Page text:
AbstractHigh literacy rates among Native Hawaiians in the nineteenth century and publication of more than 100 Hawaiian-language newspapers from 1834 to 1948 produced the largest archive of indigenous writing in the Western Hemisphere. These newspapers extend our knowledge of historical environmental events and natural disasters back into the early nineteenth century and deeper into precontact times. Articles reporting observations of meteorological events allowed the authors to reconstruct the track and intensity of an 1871 hurricane that brought devastation to the islands of Hawaii and Maui and to discern historical patterns of droughts and floods in Hawaii. These findings illustrate the value of Hawaiian-language newspapers as resources for science research and science education.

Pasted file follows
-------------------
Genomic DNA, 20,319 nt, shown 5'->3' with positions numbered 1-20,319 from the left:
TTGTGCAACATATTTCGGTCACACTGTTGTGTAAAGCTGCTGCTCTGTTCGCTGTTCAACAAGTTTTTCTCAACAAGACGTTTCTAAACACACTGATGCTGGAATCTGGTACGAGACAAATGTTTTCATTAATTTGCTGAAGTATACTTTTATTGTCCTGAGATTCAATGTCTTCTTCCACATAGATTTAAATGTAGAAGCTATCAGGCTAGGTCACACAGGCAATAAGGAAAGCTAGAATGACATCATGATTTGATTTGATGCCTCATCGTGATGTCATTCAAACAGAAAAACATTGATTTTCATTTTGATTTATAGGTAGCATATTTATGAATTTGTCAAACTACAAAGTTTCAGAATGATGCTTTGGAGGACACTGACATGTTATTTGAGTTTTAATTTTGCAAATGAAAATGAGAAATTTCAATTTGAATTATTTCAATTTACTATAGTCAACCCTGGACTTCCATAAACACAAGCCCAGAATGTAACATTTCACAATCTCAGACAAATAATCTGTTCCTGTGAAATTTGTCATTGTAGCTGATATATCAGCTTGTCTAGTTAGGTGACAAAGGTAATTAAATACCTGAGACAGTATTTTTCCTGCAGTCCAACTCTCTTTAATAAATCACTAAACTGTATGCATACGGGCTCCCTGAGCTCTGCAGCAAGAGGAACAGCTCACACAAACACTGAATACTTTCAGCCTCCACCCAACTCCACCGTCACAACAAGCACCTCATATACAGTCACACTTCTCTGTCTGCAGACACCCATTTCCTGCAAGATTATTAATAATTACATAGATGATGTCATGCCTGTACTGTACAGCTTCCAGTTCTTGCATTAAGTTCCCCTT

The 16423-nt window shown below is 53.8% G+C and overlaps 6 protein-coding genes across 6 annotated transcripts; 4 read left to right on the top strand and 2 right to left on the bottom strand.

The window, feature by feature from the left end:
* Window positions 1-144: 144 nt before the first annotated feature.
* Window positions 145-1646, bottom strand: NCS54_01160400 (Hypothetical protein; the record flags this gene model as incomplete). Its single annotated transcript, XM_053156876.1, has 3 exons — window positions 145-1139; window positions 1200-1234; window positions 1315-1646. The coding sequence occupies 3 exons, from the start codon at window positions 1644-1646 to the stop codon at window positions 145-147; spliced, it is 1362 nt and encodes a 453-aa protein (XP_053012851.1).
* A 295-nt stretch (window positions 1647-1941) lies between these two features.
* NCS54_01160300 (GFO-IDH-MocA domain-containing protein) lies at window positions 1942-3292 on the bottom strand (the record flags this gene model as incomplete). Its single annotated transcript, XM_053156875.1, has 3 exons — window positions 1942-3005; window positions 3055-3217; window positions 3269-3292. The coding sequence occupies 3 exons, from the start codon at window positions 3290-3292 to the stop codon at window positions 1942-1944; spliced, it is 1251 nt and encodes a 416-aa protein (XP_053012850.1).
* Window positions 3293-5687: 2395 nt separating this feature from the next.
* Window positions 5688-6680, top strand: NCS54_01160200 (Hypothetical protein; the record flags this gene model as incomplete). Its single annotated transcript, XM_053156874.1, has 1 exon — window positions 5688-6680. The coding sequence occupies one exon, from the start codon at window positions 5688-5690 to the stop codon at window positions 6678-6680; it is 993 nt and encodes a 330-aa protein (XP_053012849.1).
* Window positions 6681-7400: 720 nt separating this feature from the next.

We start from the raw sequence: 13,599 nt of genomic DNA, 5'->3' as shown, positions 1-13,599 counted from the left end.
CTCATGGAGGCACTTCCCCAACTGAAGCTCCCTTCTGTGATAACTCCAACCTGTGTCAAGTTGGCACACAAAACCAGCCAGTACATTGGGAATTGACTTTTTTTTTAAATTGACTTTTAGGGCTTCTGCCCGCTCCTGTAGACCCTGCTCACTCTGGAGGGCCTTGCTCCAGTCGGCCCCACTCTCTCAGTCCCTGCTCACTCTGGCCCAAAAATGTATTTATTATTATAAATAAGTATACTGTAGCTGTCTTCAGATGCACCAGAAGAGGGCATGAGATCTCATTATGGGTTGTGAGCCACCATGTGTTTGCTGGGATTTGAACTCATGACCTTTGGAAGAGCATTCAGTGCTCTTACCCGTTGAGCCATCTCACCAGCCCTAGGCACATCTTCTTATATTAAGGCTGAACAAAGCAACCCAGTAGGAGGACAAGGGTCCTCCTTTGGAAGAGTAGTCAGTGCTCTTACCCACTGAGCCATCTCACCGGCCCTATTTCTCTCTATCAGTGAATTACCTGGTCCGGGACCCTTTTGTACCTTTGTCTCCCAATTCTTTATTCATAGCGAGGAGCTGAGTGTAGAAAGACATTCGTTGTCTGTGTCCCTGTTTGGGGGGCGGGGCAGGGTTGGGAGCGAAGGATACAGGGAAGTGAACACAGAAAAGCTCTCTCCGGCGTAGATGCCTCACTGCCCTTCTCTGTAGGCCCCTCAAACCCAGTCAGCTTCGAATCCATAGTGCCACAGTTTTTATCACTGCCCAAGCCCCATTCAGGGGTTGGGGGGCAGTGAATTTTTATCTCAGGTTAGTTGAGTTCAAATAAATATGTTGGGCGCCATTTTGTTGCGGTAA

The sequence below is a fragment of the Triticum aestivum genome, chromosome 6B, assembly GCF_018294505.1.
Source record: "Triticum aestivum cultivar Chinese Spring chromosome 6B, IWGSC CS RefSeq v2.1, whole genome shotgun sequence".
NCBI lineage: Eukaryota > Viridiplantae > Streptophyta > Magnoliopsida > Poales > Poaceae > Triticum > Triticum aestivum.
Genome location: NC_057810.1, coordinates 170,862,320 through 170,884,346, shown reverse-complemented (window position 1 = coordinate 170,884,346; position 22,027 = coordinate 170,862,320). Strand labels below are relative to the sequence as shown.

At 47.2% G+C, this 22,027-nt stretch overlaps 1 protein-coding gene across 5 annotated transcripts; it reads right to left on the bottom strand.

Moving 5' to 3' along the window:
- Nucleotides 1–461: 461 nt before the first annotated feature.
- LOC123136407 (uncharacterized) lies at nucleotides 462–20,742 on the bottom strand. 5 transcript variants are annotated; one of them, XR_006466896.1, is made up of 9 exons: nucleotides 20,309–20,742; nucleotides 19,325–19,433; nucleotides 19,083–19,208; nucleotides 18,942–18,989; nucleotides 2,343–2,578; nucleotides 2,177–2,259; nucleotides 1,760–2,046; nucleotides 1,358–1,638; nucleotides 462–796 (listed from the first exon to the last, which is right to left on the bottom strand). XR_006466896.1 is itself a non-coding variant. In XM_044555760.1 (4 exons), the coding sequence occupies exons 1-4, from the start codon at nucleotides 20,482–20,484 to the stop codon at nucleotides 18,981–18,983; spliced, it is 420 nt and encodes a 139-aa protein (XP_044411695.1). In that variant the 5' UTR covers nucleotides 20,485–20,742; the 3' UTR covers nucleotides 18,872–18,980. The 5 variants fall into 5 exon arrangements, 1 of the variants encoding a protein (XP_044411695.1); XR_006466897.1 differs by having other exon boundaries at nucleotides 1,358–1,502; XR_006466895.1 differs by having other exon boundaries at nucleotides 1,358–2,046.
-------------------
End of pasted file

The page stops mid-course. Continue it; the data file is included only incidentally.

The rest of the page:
Bulletin of the American Meteorological Society – American Meteorological Society
Published: Jan 16, 2018
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